The Food and Drug Administration has issued a public notice encouraging doctors and patients to explore alternatives to implantable surgical mesh when repairing pelvic organ prolapse and stress urinary incontinence. The conditions frequently occur after childbirth and pregnancy, and in 2010, more than 75,000 women had transvaginal surgery implant surgical mesh to repair POP.
The warning comes after the FDA received over 3,000 injury reports associated with the mesh from 2005 to 2010. Three of those reports involved fatalities.
Recent studies reveal that at least 10 percent of women who received transvaginal mesh implants suffer complications related to erosion of the material within one year of surgery. More than half of those patients require additional surgery to remove the mesh.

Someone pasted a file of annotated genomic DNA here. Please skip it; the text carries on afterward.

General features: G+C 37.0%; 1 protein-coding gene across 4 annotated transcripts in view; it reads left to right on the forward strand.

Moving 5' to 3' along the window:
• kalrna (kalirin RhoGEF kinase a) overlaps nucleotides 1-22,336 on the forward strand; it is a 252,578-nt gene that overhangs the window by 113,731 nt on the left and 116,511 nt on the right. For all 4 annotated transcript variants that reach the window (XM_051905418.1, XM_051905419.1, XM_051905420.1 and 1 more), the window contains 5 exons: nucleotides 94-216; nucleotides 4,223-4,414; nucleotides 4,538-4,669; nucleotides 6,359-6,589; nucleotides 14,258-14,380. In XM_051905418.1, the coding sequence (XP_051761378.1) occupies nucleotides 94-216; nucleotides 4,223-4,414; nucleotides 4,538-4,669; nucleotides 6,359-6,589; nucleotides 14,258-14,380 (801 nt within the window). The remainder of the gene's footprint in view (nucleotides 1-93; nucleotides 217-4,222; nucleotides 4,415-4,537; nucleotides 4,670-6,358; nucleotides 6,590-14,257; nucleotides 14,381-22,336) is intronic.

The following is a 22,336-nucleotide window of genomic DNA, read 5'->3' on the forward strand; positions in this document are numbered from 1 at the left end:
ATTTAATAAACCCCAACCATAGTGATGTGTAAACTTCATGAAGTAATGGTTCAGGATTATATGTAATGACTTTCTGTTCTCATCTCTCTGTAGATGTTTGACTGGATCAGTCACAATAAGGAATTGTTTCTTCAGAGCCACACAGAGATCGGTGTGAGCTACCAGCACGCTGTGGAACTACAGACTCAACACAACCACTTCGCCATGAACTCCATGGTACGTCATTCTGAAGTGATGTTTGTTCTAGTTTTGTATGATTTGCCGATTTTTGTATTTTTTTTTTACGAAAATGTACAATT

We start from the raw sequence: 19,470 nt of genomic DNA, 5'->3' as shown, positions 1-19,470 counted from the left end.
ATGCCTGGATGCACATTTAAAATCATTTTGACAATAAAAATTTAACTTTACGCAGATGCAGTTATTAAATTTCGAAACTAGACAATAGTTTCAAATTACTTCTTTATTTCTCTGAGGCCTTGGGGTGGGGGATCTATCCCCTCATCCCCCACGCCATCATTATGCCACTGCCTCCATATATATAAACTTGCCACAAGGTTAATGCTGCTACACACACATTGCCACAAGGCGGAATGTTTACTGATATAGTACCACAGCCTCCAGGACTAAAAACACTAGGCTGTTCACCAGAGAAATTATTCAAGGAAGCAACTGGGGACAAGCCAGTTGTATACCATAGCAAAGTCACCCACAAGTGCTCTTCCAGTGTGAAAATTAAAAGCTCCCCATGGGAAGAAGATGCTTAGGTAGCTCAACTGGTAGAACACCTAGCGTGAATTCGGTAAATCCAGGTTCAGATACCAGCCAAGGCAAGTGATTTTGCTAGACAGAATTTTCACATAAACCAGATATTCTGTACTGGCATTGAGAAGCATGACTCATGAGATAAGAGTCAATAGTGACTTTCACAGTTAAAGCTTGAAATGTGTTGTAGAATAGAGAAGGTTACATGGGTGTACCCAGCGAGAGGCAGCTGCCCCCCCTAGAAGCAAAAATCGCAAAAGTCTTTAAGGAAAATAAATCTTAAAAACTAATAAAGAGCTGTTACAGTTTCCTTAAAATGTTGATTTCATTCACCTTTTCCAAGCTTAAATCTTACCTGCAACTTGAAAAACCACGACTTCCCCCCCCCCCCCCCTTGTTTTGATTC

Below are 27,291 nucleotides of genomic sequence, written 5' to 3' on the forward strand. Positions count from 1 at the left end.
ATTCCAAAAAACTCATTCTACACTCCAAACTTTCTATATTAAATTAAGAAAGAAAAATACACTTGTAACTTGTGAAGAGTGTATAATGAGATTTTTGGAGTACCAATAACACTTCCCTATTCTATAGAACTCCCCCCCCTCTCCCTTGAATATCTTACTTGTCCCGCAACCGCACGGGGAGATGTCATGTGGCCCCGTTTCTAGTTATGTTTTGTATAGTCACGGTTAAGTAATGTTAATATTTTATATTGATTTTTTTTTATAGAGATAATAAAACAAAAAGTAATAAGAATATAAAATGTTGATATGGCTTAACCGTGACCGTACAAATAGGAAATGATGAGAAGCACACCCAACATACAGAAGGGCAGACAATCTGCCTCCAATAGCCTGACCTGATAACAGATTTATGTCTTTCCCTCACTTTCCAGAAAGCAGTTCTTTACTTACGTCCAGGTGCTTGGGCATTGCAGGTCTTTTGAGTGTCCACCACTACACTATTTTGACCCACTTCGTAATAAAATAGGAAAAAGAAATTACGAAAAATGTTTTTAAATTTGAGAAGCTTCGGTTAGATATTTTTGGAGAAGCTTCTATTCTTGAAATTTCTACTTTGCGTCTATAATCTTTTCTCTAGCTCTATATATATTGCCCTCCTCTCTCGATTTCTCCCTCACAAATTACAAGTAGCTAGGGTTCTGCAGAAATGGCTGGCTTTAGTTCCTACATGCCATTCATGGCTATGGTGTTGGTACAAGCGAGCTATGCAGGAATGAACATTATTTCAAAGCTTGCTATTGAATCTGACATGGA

Several factors can increase risk of complications, including the type of material used, the size and shape of the implant, shape, the surgical technique used , estrogen levels, a history of smoking, other surgical procedures undergone by the patient and the patient's overall health.
Health issues are always scary, and we often place complete trust in our health professionals. It can be confusing and troubling when a tool intended to improve your health actually causes more harm than good. Always report health concerns to your doctor, and if you believe a specific product or treatment is malfunctioning, consider reporting your problem to the FDA.
If you or a woman you know has had mesh surgically implanted, consult a doctor if any pain or symptoms occur. Your legal rights are critical, too.